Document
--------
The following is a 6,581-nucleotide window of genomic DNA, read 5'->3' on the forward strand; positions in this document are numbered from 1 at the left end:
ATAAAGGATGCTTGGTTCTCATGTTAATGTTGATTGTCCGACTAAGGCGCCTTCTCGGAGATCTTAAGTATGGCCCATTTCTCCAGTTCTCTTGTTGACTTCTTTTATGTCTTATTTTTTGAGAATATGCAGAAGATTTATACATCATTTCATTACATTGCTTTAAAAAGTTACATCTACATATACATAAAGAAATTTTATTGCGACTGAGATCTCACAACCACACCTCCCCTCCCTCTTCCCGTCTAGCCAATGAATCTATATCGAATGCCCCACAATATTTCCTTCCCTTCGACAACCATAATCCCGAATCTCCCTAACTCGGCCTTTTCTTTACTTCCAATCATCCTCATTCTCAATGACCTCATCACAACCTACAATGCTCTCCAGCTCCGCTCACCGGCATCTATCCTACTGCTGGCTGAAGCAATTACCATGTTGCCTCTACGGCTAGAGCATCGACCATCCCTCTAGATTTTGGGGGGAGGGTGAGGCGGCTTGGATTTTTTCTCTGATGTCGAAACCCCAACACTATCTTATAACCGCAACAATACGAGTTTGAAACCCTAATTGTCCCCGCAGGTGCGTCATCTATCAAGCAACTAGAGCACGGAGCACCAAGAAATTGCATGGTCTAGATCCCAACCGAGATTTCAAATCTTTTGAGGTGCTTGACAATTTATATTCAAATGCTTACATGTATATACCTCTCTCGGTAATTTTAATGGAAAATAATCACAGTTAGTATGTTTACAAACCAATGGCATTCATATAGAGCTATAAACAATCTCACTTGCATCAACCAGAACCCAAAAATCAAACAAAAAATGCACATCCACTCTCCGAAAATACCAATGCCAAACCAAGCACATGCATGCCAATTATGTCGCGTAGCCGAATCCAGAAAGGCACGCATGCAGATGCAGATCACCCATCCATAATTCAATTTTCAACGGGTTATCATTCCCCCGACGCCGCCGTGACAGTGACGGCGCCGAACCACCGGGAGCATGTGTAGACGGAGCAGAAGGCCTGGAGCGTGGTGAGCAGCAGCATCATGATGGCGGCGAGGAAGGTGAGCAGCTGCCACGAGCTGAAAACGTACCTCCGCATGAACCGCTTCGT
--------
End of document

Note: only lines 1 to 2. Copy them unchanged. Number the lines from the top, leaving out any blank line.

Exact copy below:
The following is a 6,581-nucleotide window of genomic DNA, read 5'->3' on the forward strand; positions in this document are numbered from 1 at the left end:
ATAAAGGATGCTTGGTTCTCATGTTAATGTTGATTGTCCGACTAAGGCGCCTTCTCGGAGATCTTAAGTATGGCCCATTTCTCCAGTTCTCTTGTTGACTTCTTTTATGTCTTATTTTTTGAGAATATGCAGAAGATTTATACATCATTTCATTACATTGCTTTAAAAAGTTACATCTACATATACATAAAGAAATTTTATTGCGACTGAGATCTCACAACCACACCTCCCCTCCCTCTTCCCGTCTAGCCAATGAATCTATATCGAATGCCCCACAATATTTCCTTCCCTTCGACAACCATAATCCCGAATCTCCCTAACTCGGCCTTTTCTTTACTTCCAATCATCCTCATTCTCAATGACCTCATCACAACCTACAATGCTCTCCAGCTCCGCTCACCGGCATCTATCCTACTGCTGGCTGAAGCAATTACCATGTTGCCTCTACGGCTAGAGCATCGACCATCCCTCTAGATTTTGGGGGGAGGGTGAGGCGGCTTGGATTTTTTCTCTGATGTCGAAACCCCAACACTATCTTATAACCGCAACAATACGAGTTTGAAACCCTAATTGTCCCCGCAGGTGCGTCATCTATCAAGCAACTAGAGCACGGAGCACCAAGAAATTGCATGGTCTAGATCCCAACCGAGATTTCAAATCTTTTGAGGTGCTTGACAATTTATATTCAAATGCTTACATGTATATACCTCTCTCGGTAATTTTAATGGAAAATAATCACAGTTAGTATGTTTACAAACCAATGGCATTCATATAGAGCTATAAACAATCTCACTTGCATCAACCAGAACCCAAAAATCAAACAAAAAATGCACATCCACTCTCCGAAAATACCAATGCCAAACCAAGCACATGCATGCCAATTATGTCGCGTAGCCGAATCCAGAAAGGCACGCATGCAGATGCAGATCACCCATCCATAATTCAATTTTCAACGGGTTATCATTCCCCCGACGCCGCCGTGACAGTGACGGCGCCGAACCACCGGGAGCATGTGTAGACGGAGCAGAAGGCCTGGAGCGTGGTGAGCAGCAGCATCATGATGGCGGCGAGGAAGGTGAGCAGCTGCCACGAGCTGAAAACGTACCTCCGCATGAACCGCTTCGT